Improving the Employee Experience

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“I was trying to spend a few thousand dollars and no one would talk to me,” recalled my neighbor Sherrie about a recent Home Depot visit. She went on to explain that her only option for information in the vast appliance section came in the form of a touch screen kiosk. There were no employees in sight. “I went to understand the different refrigerators options, but I first need to use a computer? When I finally flagged down an employee, they couldn’t answer any questions,” she said of her experience.

While retailers such as Home Depot seek to understand how technology can improve the customer experience in their physical stores, consumers are struggling to see any benefit. Technology solutions are applied to problems that customers don’t have and often conflict with the purpose of a customer’s in-store visit. There is, however, an opportunity to improve the customer experience by focusing on an often ignored segment: employees.

A technically enabled and informed employee is often at the center of a great customer experience.  It’s one reason why we covet the Apple retail store. At Apple there isn’t a single large technology play but rather a series of relevant moments orchestrated by the staff. Apple employees begin the script by asking a customer “What would you like you to do today?” As pointed out by Apple blogger, Tim Barajin, this is an empowering twist on the classic retail greeting of “How may I help you?”

Apple associates then proceed to direct customers to relevant products, help process payments or transition them to the Genius bar. Another recent example is eyewear disruptor Warby Parker’s, use of physical locations and staff to promote a business model initially rooted in online convenience. Warby Parker is also replacing robot-answering services with, get this, people who answer the phones at their call center.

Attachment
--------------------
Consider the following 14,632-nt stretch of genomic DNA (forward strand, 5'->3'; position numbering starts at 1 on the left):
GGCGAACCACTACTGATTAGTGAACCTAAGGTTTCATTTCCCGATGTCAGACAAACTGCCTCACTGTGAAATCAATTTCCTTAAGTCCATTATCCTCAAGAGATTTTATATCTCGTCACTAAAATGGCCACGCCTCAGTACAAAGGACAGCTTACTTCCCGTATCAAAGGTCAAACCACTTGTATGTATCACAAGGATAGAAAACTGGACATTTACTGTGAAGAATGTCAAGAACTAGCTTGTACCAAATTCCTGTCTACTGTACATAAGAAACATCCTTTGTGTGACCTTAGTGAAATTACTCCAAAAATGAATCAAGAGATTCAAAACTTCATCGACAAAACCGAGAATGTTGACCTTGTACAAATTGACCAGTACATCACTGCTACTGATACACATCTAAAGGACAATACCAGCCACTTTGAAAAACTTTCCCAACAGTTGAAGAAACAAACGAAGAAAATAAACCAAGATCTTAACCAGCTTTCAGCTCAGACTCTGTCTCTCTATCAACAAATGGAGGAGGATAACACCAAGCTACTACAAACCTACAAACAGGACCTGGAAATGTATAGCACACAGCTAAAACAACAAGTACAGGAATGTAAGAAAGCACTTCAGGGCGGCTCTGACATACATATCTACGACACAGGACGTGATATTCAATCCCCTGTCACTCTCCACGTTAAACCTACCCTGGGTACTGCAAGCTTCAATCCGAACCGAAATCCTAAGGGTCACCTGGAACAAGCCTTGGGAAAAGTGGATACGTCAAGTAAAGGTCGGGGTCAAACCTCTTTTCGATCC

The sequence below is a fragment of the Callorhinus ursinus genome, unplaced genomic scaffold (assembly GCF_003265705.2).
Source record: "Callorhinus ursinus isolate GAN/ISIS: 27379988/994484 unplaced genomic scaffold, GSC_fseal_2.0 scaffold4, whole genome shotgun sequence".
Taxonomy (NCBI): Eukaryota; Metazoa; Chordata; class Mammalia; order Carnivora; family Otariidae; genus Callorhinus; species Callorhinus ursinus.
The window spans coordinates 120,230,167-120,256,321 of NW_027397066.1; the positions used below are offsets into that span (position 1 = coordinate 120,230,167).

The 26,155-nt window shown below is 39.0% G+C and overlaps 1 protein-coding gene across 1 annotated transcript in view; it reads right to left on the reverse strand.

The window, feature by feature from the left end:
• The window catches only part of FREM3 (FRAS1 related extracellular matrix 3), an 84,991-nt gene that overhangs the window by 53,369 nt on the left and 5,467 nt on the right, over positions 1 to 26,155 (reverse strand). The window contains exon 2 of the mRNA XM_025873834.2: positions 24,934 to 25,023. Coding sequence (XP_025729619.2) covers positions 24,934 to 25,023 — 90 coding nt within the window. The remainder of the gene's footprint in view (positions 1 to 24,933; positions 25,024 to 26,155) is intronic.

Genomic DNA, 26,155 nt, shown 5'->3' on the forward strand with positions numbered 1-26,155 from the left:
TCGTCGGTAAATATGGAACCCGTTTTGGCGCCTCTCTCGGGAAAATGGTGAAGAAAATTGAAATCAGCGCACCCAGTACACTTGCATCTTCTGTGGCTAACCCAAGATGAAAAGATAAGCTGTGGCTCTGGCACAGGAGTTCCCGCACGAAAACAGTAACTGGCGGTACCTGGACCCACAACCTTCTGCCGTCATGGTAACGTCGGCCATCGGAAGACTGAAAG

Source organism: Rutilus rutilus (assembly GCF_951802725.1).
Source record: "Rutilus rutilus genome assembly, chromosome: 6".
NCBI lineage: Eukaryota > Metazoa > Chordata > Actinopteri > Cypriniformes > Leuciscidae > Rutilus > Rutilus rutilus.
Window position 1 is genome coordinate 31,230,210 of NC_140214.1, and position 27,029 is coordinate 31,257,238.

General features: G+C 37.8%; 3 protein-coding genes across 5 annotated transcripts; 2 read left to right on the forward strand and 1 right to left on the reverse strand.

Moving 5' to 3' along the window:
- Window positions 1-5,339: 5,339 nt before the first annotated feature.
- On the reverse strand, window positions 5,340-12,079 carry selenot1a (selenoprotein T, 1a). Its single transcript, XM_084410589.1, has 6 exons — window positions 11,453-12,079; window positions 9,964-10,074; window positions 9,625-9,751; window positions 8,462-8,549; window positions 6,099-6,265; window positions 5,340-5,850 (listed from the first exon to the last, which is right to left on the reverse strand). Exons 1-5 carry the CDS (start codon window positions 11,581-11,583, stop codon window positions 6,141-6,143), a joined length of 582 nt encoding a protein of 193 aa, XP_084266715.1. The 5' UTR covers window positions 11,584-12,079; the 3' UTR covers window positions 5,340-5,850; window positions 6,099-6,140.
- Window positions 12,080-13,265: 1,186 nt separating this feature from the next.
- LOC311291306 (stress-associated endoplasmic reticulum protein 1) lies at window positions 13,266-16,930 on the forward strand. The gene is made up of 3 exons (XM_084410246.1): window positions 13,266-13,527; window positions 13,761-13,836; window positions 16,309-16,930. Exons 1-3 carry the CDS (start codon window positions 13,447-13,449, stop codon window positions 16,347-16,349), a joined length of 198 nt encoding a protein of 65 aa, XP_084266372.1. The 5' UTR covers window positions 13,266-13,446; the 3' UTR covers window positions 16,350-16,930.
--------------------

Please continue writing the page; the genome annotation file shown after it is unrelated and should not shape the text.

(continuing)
Technology rooted companies, like Apple and Warby Parker, see employees (along with great products) as a pillar of their retail service design. Traditional retailers however, in a race to embrace technical automation often neglect the employee. This is often at the expense of customers like Sherrie. For some, there’s still time to realign a retail strategy.

Here are some things to consider if you’re looking to improve the customer experience by way of your employees:

Employee Discovery: Learning about customers is important but spending time interviewing and shadowing store level employees can spark some great ideas. This is where your team will get details about customer problems and behaviors along with employee workarounds or “hacks” that speed up tasks.

Concept Solutions and Launch Support: At a minimum, take a two week sprint to concept, create user experience (UX) prototypes and test ideas specifically aimed to make employees more knowledgeable in their role. Even if the ideas don’t initially make it to production, the fact that your team listened to employees and tried to solve their problems will pay off when building launch support.

Feedback Loops and a Learning Culture:User Experience prototypes also help promote the concept of a learning organization. While your team will facilitate and explain the benefits during the initial project, in the long term these feedback loops can channel employee suggestions. Who knows, shining a light on a “hack” that helps one employee save twenty minutes a day can potentially save millions of dollars if scaled to other locations.